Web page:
Here's why it's worth checking the deductible before buying health insurance

Emergency room nurse Christine Bauer treats Joshua Lagade of Vista, California, for the flu as his girlfriend Mayra Mora looks on in the emergency room at Palomar Medical Center in Escondido, California, January 18, 2018.
Mike Blake | Reuters

When it comes to shopping for health insurance, experts say more Americans need to look beyond just the monthly cost of a plan.

Almost a quarter of Americans say the monthly premium is the most important factor when they're considering the cost of health insurance, according to a survey of nearly 2,200 U.S. adults Morning Consult performed in conjunction with CNBC Make It.

Meanwhile, only 8% of respondents say the biggest concern is a health plan's deductible, which is the amount of money you're on the hook to pay before your insurance coverage kicks in.

That's not surprising, Jonathan Wiik, principal of health-care strategy at TransUnion Healthcare, tells CNBC Make It. But it is short-sighted, he adds, saying that taking the time to factor in how the deductible will affect your medical bills is "absolutely" worth it.

Why people don't always consider the deductible

While the monthly costs, or the premiums, associated with a health-care plan are typically clearly spelled out, information on the deductible can be harder to parse. "There's a benefit literacy issue in our country," Wiik says.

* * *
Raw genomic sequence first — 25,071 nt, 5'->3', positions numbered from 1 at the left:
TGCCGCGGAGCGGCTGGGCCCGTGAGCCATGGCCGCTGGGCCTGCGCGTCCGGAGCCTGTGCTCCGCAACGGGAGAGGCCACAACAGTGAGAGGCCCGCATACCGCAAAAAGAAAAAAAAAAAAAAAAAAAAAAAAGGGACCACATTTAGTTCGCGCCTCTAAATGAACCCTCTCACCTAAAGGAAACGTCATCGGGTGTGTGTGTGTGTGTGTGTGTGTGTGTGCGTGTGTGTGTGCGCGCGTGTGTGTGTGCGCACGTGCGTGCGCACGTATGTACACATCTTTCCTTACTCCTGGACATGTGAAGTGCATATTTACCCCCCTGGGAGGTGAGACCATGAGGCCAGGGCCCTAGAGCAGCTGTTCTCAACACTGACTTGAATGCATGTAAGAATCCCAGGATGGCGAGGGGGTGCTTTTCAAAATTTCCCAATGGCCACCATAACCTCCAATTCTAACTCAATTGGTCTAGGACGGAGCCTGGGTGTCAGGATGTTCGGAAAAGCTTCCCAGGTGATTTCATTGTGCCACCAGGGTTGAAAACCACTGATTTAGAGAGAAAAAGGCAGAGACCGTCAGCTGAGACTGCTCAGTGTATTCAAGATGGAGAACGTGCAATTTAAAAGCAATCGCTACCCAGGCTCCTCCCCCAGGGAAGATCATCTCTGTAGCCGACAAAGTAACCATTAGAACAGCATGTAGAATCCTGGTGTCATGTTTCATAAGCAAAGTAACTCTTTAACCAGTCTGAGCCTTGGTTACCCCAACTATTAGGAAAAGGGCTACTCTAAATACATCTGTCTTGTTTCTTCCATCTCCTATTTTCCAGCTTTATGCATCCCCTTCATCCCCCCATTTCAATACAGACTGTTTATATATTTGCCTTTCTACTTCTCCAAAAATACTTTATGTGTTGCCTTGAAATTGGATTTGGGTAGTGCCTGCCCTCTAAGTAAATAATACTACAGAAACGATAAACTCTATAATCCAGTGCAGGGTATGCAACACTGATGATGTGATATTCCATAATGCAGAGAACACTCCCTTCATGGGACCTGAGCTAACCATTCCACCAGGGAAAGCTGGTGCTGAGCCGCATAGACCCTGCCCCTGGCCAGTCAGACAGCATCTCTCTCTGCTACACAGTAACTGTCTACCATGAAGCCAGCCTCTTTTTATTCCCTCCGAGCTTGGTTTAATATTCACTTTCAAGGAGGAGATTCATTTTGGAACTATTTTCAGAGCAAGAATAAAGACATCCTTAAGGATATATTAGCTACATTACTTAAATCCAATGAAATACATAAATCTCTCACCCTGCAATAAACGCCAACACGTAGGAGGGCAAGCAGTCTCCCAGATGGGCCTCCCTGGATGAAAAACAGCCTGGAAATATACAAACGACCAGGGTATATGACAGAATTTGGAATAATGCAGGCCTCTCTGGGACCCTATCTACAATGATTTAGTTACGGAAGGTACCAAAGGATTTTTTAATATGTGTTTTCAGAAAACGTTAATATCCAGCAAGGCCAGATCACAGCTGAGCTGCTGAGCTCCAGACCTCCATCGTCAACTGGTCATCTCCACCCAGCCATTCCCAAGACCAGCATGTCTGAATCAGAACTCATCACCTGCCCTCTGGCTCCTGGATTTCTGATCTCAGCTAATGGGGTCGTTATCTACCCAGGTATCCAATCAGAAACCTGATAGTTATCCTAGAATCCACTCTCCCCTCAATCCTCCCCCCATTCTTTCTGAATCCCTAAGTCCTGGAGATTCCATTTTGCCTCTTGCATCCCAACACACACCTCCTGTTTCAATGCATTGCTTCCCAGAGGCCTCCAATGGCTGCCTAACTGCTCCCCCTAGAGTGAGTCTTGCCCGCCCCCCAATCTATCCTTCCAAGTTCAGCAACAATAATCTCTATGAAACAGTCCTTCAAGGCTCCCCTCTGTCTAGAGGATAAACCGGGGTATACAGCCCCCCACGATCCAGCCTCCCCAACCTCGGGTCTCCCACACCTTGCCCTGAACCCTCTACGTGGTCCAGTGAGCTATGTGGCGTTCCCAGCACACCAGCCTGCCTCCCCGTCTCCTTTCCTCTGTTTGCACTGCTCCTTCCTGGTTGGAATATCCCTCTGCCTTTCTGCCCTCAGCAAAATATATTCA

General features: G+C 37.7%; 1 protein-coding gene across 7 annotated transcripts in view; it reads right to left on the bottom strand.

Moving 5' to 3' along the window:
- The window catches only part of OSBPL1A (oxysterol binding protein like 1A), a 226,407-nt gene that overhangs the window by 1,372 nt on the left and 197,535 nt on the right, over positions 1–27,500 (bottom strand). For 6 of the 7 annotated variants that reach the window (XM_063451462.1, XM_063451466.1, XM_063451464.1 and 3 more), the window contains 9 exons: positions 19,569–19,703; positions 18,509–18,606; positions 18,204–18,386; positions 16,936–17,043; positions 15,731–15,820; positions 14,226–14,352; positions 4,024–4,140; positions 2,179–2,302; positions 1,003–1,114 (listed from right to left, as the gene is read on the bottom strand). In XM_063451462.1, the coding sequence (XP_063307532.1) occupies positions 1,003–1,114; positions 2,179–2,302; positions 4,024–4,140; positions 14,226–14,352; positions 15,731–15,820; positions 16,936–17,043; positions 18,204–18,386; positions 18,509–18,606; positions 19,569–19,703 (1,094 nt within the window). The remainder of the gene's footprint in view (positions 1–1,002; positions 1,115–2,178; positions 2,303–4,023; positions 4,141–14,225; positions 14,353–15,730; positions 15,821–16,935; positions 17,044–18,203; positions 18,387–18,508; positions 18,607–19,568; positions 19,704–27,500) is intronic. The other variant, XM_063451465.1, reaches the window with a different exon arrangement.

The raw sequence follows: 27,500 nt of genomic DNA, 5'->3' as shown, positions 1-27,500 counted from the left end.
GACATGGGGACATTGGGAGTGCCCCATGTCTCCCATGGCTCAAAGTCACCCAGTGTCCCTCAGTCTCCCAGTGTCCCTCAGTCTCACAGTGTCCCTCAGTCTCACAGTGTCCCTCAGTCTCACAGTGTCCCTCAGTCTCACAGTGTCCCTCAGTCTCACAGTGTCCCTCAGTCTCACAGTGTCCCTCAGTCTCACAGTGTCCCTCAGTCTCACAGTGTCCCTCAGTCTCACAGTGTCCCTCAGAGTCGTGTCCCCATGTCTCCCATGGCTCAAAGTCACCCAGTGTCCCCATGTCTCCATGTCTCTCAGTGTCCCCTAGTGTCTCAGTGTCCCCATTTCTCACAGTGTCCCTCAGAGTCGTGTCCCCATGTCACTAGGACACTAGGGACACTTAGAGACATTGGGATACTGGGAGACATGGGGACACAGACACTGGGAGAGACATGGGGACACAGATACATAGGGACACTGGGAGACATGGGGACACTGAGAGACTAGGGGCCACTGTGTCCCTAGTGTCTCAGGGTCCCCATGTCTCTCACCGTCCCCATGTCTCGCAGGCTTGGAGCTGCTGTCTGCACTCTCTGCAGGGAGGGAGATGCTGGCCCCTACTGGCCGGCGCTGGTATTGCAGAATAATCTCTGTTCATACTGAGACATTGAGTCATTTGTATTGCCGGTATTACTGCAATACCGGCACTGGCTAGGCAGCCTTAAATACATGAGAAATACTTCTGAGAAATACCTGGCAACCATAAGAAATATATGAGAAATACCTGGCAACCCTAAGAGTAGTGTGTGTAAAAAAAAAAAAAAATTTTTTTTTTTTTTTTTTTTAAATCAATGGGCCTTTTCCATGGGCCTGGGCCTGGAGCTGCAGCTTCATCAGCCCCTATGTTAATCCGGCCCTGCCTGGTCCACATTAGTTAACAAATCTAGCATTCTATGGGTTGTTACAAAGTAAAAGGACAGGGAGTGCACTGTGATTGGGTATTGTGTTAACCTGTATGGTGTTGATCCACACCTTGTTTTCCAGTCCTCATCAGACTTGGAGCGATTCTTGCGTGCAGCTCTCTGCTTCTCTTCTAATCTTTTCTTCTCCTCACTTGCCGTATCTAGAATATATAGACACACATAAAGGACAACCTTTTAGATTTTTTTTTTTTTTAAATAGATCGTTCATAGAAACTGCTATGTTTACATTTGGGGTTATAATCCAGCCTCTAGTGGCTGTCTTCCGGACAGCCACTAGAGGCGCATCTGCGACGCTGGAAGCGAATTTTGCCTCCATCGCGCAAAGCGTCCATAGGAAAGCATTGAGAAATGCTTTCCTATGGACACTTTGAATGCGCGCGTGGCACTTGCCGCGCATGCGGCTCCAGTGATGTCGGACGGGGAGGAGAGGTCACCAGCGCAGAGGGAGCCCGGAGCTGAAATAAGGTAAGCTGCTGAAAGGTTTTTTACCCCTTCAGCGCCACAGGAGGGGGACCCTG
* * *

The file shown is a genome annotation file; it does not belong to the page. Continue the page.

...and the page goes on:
People look at the premium and say, 'Oh, that's what will come out of my check.' But they don't read the fine print that the plan has a $6,000 deductible, he adds.

It may also come down to cost for some consumers. "The lower the premium, typically the higher the deductible," says Kim Buckey, vice president of of client services at DirectPath, an organization that guides employees to make better health care decisions. Some may take the chance that they'll stay healthy and pay the lower monthly costs. But if something does go wrong, "that's where you end up with a rude shock sometimes," Buckey tells Make It.

The average deductible is $1,655 this year, according to the Kaiser Family Foundation. That means the typical American will need to pay up to that amount before their insurance starts to pay their bills. Of course if you don't have any major medical needs, you may pay less. Obamacare plans can be even higher, with some options carrying average deductibles between $4,000 and $6,000, Wiik says.

Yet it's hard to simply avoid buying a plan without a deductible. About 82% of those with health insurance have some kind of deductible as part of their plan, Kaiser finds. Sometimes it's the only option: About a quarter of companies plan to offer a high-deductible health plan as the only insurance option for their employees in 2020, according to a survey of large employers by the National Business Group on Health

"[Deductibles are] a poor funding mechanism," Wiik says. Yet they are there to keep premiums in check and to make health care more affordable and accessible, he says.